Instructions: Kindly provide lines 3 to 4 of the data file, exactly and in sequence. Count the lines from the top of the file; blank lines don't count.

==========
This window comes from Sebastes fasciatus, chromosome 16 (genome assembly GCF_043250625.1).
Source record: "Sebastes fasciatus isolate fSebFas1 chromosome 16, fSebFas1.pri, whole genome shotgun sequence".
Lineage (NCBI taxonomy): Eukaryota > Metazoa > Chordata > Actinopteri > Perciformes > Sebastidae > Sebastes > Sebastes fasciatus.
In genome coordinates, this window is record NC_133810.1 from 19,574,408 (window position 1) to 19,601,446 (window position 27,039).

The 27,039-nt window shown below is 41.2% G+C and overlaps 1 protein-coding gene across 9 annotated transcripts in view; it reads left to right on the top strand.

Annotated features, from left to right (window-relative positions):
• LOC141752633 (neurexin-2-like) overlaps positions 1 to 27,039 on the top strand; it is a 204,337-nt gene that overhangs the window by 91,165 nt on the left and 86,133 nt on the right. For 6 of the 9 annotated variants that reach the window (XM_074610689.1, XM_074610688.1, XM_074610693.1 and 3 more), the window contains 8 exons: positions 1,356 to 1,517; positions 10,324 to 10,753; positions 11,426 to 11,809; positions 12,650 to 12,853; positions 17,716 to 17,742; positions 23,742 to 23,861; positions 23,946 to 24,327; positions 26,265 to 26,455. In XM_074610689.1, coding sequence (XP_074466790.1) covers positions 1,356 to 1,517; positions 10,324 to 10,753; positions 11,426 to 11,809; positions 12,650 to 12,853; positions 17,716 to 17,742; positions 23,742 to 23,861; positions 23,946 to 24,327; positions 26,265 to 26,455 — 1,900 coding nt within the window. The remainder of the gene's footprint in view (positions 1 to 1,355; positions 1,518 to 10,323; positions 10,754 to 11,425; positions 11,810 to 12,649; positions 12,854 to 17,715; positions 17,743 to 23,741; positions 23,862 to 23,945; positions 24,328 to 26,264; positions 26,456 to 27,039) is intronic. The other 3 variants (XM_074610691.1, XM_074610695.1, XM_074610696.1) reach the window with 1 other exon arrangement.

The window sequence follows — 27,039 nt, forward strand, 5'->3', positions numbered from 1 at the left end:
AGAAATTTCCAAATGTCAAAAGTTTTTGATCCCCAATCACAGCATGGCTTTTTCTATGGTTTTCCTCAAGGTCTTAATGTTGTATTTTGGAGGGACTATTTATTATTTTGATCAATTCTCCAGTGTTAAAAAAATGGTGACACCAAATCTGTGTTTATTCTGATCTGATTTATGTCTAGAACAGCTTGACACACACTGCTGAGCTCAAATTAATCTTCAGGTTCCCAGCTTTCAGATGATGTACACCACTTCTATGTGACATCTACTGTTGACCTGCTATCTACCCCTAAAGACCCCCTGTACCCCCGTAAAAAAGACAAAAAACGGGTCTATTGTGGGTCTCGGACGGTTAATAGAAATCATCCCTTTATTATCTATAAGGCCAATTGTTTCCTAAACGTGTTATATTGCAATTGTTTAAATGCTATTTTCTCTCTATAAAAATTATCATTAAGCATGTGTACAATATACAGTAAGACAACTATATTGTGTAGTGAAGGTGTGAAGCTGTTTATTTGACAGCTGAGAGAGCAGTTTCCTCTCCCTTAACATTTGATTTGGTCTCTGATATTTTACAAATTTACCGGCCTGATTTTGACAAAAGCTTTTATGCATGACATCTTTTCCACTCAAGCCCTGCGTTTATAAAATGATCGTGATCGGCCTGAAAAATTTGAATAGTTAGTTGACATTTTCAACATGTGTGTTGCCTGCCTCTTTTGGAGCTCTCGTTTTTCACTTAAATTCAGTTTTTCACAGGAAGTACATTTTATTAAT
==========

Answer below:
Lineage (NCBI taxonomy): Eukaryota > Metazoa > Chordata > Actinopteri > Perciformes > Sebastidae > Sebastes > Sebastes fasciatus.
In genome coordinates, this window is record NC_133810.1 from 19,574,408 (window position 1) to 19,601,446 (window position 27,039).